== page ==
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The large building in the photo looks interesting. Notice the flag flying atop the building. It must have been a foreign consulate. Also on the ramp coming down Park Avenue, there is a Horse car still in service. Electricity was a whole new technology in New York City when this was taken. Poles on the street bit the cars were powered from a conduit below ground.

Hi Bob


The discussion of the earlier Grand Central's referred to it as Grand Central Station and noted it was a stop along lines heading further South. At some point, New York City likely banned steam locomotives from coming further south of that station. Thus it would have been necessary to change to the Horse drawn cars that we see in this photo.

On Long Island , a similar arrangement existed for the South Side Railroad, where locomotive hauled trains ended at Bushwick Station near the present lumber yard on the West end of todays LIRR Bushwick secondary. Passengers heading west to the Broadway-Grand Street ferry changed to Horse cars at Bushwichk to complete the trip. That was in 1870. 


Interesting about the name Tryon. This is in what was likely the city center in those days. In Charlotte NC, the Main North South street is Tryon street with the intersection of Tryon and Trade street being the crossroads of Charlotte. The city is sometimes referred to as "Wall Streets back room" as it has a post civil war history of finance and insurance business. It is interesting that the same street name could show up in locations engaged in similar industry.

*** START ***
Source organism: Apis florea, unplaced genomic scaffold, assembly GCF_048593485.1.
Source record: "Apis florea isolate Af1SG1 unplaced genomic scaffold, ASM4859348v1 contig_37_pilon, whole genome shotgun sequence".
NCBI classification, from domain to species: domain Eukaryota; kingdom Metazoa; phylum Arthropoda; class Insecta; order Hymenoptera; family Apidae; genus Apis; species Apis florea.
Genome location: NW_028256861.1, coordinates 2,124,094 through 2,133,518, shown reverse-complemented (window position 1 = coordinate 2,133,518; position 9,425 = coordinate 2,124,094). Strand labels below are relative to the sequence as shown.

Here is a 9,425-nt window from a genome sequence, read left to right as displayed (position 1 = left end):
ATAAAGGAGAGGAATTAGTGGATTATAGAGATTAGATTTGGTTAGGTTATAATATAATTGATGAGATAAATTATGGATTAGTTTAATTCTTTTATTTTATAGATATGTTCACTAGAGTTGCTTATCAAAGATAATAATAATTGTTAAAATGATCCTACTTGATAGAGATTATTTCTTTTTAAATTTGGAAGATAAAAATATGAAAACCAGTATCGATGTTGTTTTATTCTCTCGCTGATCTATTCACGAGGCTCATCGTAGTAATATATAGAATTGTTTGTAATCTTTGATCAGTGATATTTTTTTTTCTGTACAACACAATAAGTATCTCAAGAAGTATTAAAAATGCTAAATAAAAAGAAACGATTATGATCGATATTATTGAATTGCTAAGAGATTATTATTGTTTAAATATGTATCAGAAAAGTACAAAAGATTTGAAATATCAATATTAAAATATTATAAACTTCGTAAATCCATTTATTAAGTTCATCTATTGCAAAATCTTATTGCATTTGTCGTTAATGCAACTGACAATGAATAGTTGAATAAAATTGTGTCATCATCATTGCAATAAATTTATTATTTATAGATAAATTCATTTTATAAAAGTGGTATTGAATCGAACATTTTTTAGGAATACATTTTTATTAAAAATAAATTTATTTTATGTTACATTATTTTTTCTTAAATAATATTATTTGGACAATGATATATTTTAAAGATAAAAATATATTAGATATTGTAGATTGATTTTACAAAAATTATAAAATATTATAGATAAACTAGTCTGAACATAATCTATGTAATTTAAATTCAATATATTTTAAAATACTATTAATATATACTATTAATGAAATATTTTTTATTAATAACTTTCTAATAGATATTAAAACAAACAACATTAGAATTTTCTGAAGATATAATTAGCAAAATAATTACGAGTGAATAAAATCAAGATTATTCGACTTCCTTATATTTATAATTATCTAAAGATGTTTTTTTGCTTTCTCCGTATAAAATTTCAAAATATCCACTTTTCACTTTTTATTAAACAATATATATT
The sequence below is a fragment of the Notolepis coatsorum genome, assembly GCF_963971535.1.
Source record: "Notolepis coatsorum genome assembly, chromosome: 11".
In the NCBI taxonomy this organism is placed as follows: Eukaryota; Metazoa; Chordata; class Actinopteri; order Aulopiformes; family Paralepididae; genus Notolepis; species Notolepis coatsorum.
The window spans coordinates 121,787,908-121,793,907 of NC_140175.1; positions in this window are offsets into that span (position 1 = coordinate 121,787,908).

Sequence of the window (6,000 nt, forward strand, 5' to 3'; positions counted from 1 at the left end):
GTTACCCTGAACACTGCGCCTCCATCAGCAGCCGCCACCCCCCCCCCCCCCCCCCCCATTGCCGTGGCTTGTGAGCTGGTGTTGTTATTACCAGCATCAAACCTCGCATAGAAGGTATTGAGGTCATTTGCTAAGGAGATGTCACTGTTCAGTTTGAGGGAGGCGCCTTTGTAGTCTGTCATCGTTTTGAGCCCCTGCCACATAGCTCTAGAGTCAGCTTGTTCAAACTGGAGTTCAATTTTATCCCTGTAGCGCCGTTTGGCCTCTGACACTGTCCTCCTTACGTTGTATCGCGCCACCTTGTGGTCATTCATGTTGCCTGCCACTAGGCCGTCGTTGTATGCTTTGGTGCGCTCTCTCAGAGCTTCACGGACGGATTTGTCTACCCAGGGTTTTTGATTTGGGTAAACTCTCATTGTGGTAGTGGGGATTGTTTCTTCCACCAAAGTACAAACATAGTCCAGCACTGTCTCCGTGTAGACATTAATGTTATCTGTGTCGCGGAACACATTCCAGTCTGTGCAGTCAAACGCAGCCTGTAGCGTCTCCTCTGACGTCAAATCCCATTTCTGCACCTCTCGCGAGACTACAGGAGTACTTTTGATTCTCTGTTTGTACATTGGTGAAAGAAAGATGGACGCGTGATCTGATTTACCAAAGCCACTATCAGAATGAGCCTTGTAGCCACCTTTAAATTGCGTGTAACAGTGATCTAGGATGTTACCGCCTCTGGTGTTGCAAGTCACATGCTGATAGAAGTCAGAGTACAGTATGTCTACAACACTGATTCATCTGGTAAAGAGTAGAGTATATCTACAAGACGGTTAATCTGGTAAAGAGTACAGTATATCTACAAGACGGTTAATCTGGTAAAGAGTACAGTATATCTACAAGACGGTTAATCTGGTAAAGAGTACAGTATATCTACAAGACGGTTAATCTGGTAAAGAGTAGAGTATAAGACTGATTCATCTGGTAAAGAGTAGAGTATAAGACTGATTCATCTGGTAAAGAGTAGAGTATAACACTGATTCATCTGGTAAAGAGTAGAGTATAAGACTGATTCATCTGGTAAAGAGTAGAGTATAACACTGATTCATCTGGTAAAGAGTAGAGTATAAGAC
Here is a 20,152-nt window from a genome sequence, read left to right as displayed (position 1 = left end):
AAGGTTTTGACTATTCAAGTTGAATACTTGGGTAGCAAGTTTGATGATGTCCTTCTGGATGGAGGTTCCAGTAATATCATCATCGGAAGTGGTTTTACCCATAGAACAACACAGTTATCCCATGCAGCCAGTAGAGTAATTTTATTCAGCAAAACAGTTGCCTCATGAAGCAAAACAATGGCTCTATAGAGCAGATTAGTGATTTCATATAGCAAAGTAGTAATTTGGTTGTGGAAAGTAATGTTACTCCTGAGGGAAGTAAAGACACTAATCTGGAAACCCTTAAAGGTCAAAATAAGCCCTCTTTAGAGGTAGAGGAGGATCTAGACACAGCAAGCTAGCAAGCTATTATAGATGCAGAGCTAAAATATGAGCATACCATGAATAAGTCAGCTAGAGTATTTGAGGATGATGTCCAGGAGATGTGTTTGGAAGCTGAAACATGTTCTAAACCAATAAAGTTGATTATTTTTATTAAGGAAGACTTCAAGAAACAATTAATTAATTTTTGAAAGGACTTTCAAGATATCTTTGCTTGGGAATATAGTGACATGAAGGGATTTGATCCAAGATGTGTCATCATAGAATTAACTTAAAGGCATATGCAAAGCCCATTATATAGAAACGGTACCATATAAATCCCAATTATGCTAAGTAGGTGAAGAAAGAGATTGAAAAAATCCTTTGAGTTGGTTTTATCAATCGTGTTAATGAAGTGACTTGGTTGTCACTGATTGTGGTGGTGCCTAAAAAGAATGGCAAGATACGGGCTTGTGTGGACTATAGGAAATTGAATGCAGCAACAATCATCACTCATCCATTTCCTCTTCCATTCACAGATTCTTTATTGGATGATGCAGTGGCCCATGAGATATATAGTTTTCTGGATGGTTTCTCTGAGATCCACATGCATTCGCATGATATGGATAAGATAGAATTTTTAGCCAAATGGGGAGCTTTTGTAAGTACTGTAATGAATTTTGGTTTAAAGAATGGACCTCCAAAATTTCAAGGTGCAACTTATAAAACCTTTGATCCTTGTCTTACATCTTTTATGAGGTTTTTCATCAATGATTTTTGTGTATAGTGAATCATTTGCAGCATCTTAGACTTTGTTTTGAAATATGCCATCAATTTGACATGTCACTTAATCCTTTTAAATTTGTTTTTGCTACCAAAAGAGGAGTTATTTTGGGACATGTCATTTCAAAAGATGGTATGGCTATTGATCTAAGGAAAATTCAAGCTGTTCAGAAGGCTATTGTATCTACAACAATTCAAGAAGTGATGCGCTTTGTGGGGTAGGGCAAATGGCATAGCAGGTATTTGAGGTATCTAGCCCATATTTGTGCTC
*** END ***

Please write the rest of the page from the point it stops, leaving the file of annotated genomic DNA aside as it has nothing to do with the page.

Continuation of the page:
Hi Bob


greats photos. The first shot has the 7th ave car in the original as delivered colors. The BMT El trains still crossed the bridge at this time so the cars shared the roadway with the trolleys.Check out that Packard in the photo. In your second photo, the BMT El is gone, the PCC is in Board of Transportation colors and its probably near the end of operations.


Heres a few more:


69 on bb


This is a Vanderbilt car on the old BMT EL trackways on the way to Brooklyn.


67 pr


a 7th ave car waiting at the Manhattan end at Park row. The 7th ave line was the last Trolley to operate over the Brooklyn Bridge in 1950.


pccs pr


Probably a seventh ave and a Vanderbilt car at Park Row. The car in the Backround is a 6000 series Flushing ave car. If you look just above the car in the foreground, just left of the pole, you can make out the Trainshed for the third ave el Park Row spur.

lv mqn


Leaving Manhattan . Great view of Downtown manhattan.

pcc bb